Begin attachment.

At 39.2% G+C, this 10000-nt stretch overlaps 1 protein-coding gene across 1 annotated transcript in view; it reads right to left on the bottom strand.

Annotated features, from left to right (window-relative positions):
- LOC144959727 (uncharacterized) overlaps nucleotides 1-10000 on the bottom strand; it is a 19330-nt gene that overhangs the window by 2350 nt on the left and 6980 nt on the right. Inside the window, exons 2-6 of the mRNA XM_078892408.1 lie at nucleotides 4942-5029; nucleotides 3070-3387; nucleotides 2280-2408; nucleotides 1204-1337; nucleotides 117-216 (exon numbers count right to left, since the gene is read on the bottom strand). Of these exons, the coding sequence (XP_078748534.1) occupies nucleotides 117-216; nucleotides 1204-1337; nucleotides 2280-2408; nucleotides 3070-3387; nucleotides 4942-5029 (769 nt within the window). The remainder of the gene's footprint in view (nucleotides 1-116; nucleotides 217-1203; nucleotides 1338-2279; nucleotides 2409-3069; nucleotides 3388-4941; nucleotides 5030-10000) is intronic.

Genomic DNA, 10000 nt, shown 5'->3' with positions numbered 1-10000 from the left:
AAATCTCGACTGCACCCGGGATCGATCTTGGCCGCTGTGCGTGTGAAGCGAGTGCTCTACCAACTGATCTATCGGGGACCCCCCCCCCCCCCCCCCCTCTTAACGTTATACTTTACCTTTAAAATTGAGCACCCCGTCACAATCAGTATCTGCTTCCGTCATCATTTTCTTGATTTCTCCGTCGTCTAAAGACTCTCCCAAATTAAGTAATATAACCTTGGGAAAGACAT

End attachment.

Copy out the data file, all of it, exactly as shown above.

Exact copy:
At 39.2% G+C, this 10000-nt stretch overlaps 1 protein-coding gene across 1 annotated transcript in view; it reads right to left on the bottom strand.

Annotated features, from left to right (window-relative positions):
- LOC144959727 (uncharacterized) overlaps nucleotides 1-10000 on the bottom strand; it is a 19330-nt gene that overhangs the window by 2350 nt on the left and 6980 nt on the right. Inside the window, exons 2-6 of the mRNA XM_078892408.1 lie at nucleotides 4942-5029; nucleotides 3070-3387; nucleotides 2280-2408; nucleotides 1204-1337; nucleotides 117-216 (exon numbers count right to left, since the gene is read on the bottom strand). Of these exons, the coding sequence (XP_078748534.1) occupies nucleotides 117-216; nucleotides 1204-1337; nucleotides 2280-2408; nucleotides 3070-3387; nucleotides 4942-5029 (769 nt within the window). The remainder of the gene's footprint in view (nucleotides 1-116; nucleotides 217-1203; nucleotides 1338-2279; nucleotides 2409-3069; nucleotides 3388-4941; nucleotides 5030-10000) is intronic.

Genomic DNA, 10000 nt, shown 5'->3' with positions numbered 1-10000 from the left:
AAATCTCGACTGCACCCGGGATCGATCTTGGCCGCTGTGCGTGTGAAGCGAGTGCTCTACCAACTGATCTATCGGGGACCCCCCCCCCCCCCCCCCCTCTTAACGTTATACTTTACCTTTAAAATTGAGCACCCCGTCACAATCAGTATCTGCTTCCGTCATCATTTTCTTGATTTCTCCGTCGTCTAAAGACTCTCCCAAATTAAGTAATATAACCTTGGGAAAGACAT